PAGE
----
Corticosteroids vs NSAIDs Types Side Effects Interactions

Corticosteroids vs NSAIDs Types Side Effects Interactions

Corticosteroids vs. NSAIDs

Corticosteroids are glucocorticoids that suppress inflammation and immunity and assist in breaking down fats, carbohydrates, and proteins. They are also mineralocorticoids that regulate salt and water balance. Corticosteroids are used to treat arthritis, colitis, asthma, bronchitis, allergic reactions, and skin rashes.

NSAIDs are nonsteroidal anti-inflammatory drugs used to treat pain and reduce inflammation from various causes including headaches, injuries, arthritis, menstrual cramps, and muscle aches. They also reduce fever. NSAIDs work by blocking cyclooxygenase (COX) enzymes, which reduces inflammation, pain, and fever but may cause gastrointestinal side effects.

Side effects of corticosteroids and NSAIDs

Corticosteroid side effects

Corticosteroids have many side effects, which can be mild or serious. These side effects are more apparent with higher doses or prolonged use. Some side effects include:

  • Sodium and fluid retention causing weight gain or leg swelling (edema)
  • High blood pressure
  • Potassium loss
  • Headache
  • Muscle weakness
  • Puffiness of the face (moon face)
  • Facial hair growth
  • Thin and easily bruised skin
  • Slow wound healing
  • Glaucoma
  • Cataracts
  • Stomach and duodenal ulcers
  • Loss of diabetes control
  • Menstrual irregularity
  • "Buffalo hump" (rounding of the upper back)

Prolonged use of corticosteroids may cause obesity, growth retardation in children, convulsions, psychiatric disturbances, osteoporosis, adrenal gland atrophy, and adrenal necrosis of the hip joints.

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NSAID side effects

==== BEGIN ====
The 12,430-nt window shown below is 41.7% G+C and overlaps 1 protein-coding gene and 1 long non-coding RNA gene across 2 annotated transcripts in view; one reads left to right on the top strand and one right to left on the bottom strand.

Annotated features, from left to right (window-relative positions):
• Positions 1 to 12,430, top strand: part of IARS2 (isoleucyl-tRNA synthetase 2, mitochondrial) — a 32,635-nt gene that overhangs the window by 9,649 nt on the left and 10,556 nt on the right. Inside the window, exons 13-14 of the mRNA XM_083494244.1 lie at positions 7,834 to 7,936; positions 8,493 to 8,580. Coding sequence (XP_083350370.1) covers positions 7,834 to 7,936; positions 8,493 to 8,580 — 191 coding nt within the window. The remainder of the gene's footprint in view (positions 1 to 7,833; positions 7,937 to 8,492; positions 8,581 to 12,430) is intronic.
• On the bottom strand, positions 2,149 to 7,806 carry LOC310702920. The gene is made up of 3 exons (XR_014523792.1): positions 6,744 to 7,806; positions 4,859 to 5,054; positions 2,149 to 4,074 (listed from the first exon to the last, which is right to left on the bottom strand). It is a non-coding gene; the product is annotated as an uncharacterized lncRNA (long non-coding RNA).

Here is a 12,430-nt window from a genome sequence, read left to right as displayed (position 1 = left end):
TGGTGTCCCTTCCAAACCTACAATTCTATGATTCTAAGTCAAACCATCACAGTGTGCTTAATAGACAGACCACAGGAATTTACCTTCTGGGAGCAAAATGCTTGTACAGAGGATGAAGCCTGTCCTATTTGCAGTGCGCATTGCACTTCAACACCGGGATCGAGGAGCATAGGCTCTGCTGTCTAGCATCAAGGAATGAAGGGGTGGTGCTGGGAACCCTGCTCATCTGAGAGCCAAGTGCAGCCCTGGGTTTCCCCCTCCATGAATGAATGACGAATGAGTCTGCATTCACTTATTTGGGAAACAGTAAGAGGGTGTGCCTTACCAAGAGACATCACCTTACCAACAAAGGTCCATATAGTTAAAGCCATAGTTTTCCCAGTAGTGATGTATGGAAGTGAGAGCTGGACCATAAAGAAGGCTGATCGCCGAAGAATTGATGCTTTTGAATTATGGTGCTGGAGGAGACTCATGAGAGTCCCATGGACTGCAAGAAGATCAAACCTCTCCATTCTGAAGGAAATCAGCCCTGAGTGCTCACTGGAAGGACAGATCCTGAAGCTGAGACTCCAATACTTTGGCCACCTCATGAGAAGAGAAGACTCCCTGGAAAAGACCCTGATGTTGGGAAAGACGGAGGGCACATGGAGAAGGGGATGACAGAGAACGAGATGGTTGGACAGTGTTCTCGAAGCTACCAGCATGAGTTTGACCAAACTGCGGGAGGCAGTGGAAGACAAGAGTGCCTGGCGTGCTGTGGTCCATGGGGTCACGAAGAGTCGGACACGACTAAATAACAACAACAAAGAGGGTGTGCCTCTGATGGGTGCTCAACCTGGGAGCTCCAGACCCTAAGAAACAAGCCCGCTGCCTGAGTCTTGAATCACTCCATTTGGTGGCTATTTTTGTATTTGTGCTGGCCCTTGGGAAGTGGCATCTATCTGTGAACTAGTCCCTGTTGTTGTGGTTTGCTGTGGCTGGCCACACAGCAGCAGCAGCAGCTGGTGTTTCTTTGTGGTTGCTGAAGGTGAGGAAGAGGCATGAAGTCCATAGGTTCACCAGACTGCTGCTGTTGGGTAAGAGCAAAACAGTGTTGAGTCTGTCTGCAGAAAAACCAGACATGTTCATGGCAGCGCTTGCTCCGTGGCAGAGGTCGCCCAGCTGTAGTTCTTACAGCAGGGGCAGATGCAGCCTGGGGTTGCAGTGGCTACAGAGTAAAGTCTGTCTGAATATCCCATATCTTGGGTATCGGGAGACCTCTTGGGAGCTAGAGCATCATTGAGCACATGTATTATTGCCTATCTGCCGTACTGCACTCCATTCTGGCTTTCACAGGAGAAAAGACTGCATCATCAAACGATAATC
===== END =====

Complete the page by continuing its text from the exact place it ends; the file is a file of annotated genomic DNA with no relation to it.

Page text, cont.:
NSAIDs are associated with several side effects. Common side effects include:

  • Kidney and liver failure
  • Ulcers
  • Prolonged bleeding after injury or surgery

NSAIDs can also cause fluid retention and allergic reactions. They increase the risk of stomach and intestinal adverse reactions and may increase the risk of heart attacks, stroke, and related conditions. NSAIDs should not be used for pain after coronary artery bypass surgery.

Drug interactions with corticosteroids and NSAIDs

Corticosteroid drug interactions

  • Some drugs can increase corticosteroid levels and side effects. Others may reduce corticosteroid levels, necessitating an increased dose.
  • Estrogens can increase the effects of corticosteroids.
  • Warfarin may have variable effects when taken with corticosteroids, requiring closer monitoring.
  • Combining corticosteroids with certain drugs can cause low blood potassium, heart failure, severe weakness in patients with myasthenia gravis, increased blood glucose, and other interactions.

NSAID drug interactions

  • NSAIDs reduce kidney function and increase the action and blood levels of some drugs like lithium and methotrexate. They also increase bleeding and can interact with antihypertensive drugs and cyclosporine.
  • NSAIDs increase bleeding when used with anticoagulant drugs like warfarin.
  • NSAIDs can raise blood pressure and may interact with certain drugs used for hypertension.
  • NSAIDs can interact with alcohol and increase the risk of stomach ulcers.

Types of corticosteroids and NSAIDs


The following systemic corticosteroids are available in the US:


  • Hydrocortisone
  • Cortisone
  • Ethamethasone
  • Prednisone
  • Prednisolone
  • Triamcinolone
  • Methylprednisolone
  • Dexamethasone



The following NSAIDs are available:

  • Aspirin
  • Celecoxib
  • Diclofenac
  • Diflunisal
  • Etodolac
  • Ibuprofen
  • Indomethacin
  • Ketoprofen
  • Ketorolac
  • Nabumetone
  • Naproxen
  • Oxaprozin
  • Piroxicam
  • Salsalate
  • Sulindac
  • Tolmetin
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Corticosteroids are synthetic hormones and NSAIDs are non-narcotic pain relievers. Both medications reduce inflammation and are used for pain relief.


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